Buy-to-let property investment and unit trusts
Sean Johnston, general manager of property portfolio planning at IGrow, discusses the differences between these unit trusts & buy-to-let property.
For many investors, unit trusts are a viable form of investment. How does it compare with buy-to-let property? GRAPHIC: Amber Dawson.
Unit trusts have been growing in popularity. According to the Association for Savings and Investment South Africa (ASISA), the collective investment scheme industry in South Africa received net inflows of R213bn last year, the highest in its 55-year history.
Furthermore, four of the top 10 funds in South Africa by net inflows are in the ASISA interest-bearing short-term category, according to data from Morningstar.
According to Johnston, there are several reasons why unit trusts are growing in popularity. This type of investment can mainly be easily accessed without any lock-in periods or fees for withdrawing funds.
Yet, despite this sudden surge in popularity, how does this form of investment compare to buy-to-let property? Some unit trusts do invest part of their funds in property. But could buy-to-let property be a safer more lucrative investment?
More capital, larger funding
One key characteristic of buy-to-let property investing is that a bank can finance the investor’s starting capital.
For unit trusts however, it is highly unlikely that an investor will receive this level of funding to start their investment.
“When you apply for a home loan, the banks see property as an appreciating asset rather than an asset that has potential volatility such as a unit trust,” Johnston explains.
A unit trust, also known as collective investment schemes, is an alternate, less-volatile investment option compared to shares according to Sean Johnston, general manager of property portfolio planning at IGrow. SOURCE: Allan Gray. GRAPHIC: Jordan Wright.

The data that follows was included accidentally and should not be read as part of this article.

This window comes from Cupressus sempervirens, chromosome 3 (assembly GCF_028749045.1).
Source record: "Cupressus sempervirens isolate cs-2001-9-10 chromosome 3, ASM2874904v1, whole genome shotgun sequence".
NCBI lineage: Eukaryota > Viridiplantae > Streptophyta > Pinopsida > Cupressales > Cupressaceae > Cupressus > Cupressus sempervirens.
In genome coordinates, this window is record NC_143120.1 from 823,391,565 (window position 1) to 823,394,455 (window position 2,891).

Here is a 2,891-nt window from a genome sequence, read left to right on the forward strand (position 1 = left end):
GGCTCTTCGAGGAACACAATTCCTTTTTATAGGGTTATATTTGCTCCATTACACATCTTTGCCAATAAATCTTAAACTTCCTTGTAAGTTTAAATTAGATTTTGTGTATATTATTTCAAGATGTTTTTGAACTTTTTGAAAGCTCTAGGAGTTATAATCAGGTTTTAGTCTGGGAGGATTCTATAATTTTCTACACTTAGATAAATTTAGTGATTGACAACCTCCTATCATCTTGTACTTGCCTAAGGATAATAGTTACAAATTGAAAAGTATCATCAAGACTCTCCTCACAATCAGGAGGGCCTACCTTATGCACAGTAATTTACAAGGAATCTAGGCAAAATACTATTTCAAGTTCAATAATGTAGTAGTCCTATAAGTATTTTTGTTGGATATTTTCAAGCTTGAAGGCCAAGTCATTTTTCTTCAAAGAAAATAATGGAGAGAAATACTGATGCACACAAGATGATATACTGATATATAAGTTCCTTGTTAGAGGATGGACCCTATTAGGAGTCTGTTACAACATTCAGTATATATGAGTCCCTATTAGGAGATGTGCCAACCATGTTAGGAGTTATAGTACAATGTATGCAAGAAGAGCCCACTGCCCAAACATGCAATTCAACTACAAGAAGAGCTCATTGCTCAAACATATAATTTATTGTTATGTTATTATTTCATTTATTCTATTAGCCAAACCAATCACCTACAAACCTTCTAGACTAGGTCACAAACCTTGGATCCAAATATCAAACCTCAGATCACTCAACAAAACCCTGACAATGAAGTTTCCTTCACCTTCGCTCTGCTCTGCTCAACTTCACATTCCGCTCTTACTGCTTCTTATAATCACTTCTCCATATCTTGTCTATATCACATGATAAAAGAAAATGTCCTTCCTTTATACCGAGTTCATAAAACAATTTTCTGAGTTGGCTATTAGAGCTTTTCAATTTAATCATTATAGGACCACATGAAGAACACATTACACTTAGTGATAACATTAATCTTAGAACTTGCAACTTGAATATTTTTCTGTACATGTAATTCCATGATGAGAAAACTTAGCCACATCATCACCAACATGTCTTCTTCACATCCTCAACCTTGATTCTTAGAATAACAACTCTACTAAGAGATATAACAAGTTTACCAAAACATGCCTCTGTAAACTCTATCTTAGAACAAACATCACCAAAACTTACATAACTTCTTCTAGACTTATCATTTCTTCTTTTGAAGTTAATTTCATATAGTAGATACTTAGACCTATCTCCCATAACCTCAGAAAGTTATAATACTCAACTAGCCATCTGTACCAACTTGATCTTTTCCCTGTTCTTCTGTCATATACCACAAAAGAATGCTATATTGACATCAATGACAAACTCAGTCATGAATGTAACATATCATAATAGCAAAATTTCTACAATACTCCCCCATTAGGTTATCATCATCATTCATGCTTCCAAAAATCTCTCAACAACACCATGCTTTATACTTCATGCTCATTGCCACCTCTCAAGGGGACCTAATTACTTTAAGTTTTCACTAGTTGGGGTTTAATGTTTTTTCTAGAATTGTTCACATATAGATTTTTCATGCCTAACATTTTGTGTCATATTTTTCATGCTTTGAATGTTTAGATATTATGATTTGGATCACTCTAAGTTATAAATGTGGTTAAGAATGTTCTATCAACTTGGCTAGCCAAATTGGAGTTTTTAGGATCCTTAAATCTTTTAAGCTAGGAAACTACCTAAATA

Although property prices can fluctuate, the banks can predict these trends more easily, which makes property a more reliable investment.
“Property prices are based on the supply of properties in a location and the demand for people to want to live in these properties. The supply and demand are more easily measured and banks can rely on properties to maintain their value,” he explains.
This has significant implications on the investor, who could access substantial capital if they decide to invest in buy-to-let property.
Unit trusts – Fees and interest
Although some unit trusts may invest in property, their investors never own any of the underlying assets, Johnston says.
“An investor in a unit trust merely owns units in a fund that invests in a company on their behalf. The investor does not own any assets in the company but achieves interest if the company performs well,” he clarifies.
He further adds that a buy-to-let property investor is purchasing a tangible asset, and not an investment statement.
In addition, some unit trusts require their investors to pay a variety of fees which could eat into their profits.
Graph illustrating the total assets and net inflow for collective investment schemes since 2016. Also, note the number of portfolios which have been on the rise since 2018. GRAPH AND SOURCE: ASISA.
“[Some] unit trust funds have fees such as Total Expense Ratio (TER), Linked Investment Service Provider (LISP), and upfront and or ongoing advisory fees. Some asset managers also charge performance fees if they outperform their specific benchmark,” he explains.
As a result, these fees can “eat into investment returns”, especially if the trust is not performing well, says Johnston.
In need of cash
Criticisers of buy-to-let property investors have often argued that this investment vehicle lacks diversity and liquidity in times of crisis.
In turn, Johnston argues that a diligent investor should always have capital in their investment portfolio readily available in case of an emergency.
“An investor should diversify their portfolio to include capital that can be accessed in an emergency as well as other investments apart from property,” he says.
In addition, although unit trusts are fairly liquid investments, they are also subject to capital gains tax. On the contrary, a diligent investor can use a variety of methods to access cash in a buy-to-let property investment scenario without paying capital gains tax, says Johnston.
“The easiest way to access the money in a property is by making use of the access bond facility and withdrawing funds from the bond account if necessary,” he recommends.
At IGrow we have a number of trained experts who are here to start your buy-to-let property investment journey. Click on the link here, and book a free consultation to start your journey with us today.